Invite, demonstrate and celebrate!

Bishop Michael Curry

Invite, demonstrate and celebrate!

One of the biggest events in the UK British establishment calendar has just taken place, regardless of if you are in support of the monarchy or not, a wedding took place – Prince Harry married Meghan Markle. As with all celebratory occasions it’s a nice thing to extend greetings, so congratulations to them.

A lot of people are talking about some key highlights namely, the dress, the lead-up to the day,  the African-America reverend who preached so exuberantly that NO-ONE could even consider falling asleep in the church, the choir that sang so beautifully with their harmonious tones and the cellist who played with such skill.  This is in great contrast to another wedding which took place in 2011, where one of the key talking points was the bride’s sister’s derriere. How things of changed in seven years concerning reporting about women. #TimesUp and #MeToo.

One thing that was uniquely different was the invitation’s extended to variety of guests, performers and speakers at this event. The diversity was something that had probably never been seen before at such an event.  This is mirroring of how it can be in organisations where leadership teams are mainly made up of either one gender or overwhelmingly one race and then sometimes someone who is different is hired or invited to join the board.  It can feel seem like there is a thin pipeline to progress.

Most importantly, once the ‘different’ person/s is in the organisation, the challenge for them can be ‘how can I still be me in a sea of people who appear to have so things in common?’.

The diversity of the guest list was one key aspect but even better was the demonstration of accepting difference by making space for performers (Kingdom Choir and Sheku-Kanneh Mason) and speaker (Reverend Michael Curry) to deliver their part in their own authentic way.    Diversity and inclusion continues to rise to prominence on organisational agendas having equal footing alongside HR, Marketing and IT, due to representation of everyone meaning resonating with consumers and customers and even more importantly to the colleagues within organisations.

In a final reference to the royal wedding, in the ceremony after the Kingdom Choir and Sheku Kanneh-Mason rendered their pieces in the service.  Everyone in the room remained silent. No one applauded in appreciation of the gifts that had been shared. I think this is odd.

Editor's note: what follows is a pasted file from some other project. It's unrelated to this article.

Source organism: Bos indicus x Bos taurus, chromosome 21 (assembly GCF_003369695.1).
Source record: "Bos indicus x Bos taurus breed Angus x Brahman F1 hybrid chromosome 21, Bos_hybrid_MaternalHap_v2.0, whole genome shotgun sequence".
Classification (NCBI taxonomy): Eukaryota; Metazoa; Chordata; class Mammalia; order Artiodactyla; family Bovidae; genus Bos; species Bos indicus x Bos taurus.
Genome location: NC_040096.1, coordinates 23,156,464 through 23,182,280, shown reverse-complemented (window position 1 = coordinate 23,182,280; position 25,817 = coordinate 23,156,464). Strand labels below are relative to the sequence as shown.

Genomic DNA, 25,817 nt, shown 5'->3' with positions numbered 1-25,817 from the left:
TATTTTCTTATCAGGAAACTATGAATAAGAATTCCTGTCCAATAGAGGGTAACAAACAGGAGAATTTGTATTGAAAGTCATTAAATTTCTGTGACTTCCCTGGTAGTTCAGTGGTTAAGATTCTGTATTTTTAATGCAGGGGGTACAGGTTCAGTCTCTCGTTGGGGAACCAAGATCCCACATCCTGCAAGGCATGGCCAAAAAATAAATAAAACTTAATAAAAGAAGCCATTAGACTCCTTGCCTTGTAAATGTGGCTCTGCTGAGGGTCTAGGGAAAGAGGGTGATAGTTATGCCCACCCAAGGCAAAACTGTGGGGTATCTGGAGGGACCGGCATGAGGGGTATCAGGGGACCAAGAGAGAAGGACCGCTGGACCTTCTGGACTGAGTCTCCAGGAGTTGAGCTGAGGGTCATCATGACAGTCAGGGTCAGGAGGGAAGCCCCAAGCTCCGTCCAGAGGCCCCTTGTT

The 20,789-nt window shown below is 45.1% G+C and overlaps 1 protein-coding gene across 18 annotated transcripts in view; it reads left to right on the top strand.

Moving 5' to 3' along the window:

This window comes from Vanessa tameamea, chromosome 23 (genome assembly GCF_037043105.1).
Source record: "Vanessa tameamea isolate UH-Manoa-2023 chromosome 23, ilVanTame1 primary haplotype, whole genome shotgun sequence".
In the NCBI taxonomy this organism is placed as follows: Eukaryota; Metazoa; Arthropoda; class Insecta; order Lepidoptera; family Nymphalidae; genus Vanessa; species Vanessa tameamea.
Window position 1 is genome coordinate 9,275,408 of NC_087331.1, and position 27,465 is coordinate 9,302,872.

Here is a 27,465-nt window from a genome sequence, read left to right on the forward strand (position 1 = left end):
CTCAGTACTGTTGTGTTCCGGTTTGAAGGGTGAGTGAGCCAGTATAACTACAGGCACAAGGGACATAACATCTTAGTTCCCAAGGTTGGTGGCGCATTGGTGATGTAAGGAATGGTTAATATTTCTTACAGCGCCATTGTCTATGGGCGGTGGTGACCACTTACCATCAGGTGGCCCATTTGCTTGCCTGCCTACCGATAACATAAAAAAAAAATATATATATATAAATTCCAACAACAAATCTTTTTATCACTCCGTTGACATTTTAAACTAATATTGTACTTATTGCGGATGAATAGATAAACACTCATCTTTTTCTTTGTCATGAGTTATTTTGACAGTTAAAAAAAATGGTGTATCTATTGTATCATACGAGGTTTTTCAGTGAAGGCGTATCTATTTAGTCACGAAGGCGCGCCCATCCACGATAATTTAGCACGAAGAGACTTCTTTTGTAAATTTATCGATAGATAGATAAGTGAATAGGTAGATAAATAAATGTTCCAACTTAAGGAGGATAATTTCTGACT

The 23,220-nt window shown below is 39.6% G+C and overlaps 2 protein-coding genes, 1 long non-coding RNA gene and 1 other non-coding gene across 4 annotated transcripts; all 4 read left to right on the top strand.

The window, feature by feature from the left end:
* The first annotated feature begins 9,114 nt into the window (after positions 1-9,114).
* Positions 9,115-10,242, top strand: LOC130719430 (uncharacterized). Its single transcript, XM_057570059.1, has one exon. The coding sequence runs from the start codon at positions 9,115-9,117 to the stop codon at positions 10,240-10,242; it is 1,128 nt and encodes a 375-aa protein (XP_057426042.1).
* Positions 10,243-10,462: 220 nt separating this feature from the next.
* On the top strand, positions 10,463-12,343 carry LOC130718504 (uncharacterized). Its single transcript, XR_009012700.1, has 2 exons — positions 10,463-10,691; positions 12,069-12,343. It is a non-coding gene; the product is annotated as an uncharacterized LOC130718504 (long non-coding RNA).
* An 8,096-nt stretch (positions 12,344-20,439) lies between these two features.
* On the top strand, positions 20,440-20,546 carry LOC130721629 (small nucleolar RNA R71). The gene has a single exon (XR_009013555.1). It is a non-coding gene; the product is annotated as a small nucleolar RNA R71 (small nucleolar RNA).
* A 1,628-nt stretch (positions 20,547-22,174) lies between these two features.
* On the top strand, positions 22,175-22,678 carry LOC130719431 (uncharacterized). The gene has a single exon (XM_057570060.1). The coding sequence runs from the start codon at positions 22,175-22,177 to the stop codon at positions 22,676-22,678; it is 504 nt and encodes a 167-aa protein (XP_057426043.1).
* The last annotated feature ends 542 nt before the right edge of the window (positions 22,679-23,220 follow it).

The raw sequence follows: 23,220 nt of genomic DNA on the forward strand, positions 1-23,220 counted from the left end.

When the couple were pronounced husband and wife, protocol may have dictated that silence was kept, however the couple and the majority of the room heard the cheers from the crowds outside.  Celebration of good times and good news is normal. The crowds outside got it right!

How many times do we invite people into our arena, facilitate for them to do what they do best, but then don’t celebrate them afterwards.  Not for a moment, am I saying that people who may be different to the majority are performers, however I do question if the same enthusiasm,  ‘back-slapping’ encouragement and celebration is routinely afforded to those who may not be considered as ‘the right fit’ due to being different.

This week, I challenge you to pause and think about the people you work with, do business with, or just have coffees and chats with or drinks and consider:

  • Does everybody here look like me or have my characteristics?
  • When was the last time, I actively made a point to engage with, communicate with or understand someone who is different to me?
  • Do I proactively seek out and celebrate difference?

Only you will know the answers to the questions, but consider becoming a champion leader in your own sphere of influence rather being the last one who got the memo, or the one who didn’t read the email.

Invite diversity, demonstrate inclusion and celebrate difference.


Tash Pennant is an internal communications and employee engagement consultant. Her organisation Tash Pennant Consultancy and she helps people connect with brands and organisations from the inside out. For more information or to contact Tash go to  Tash also speaks on communications and leadership to, for more details go to



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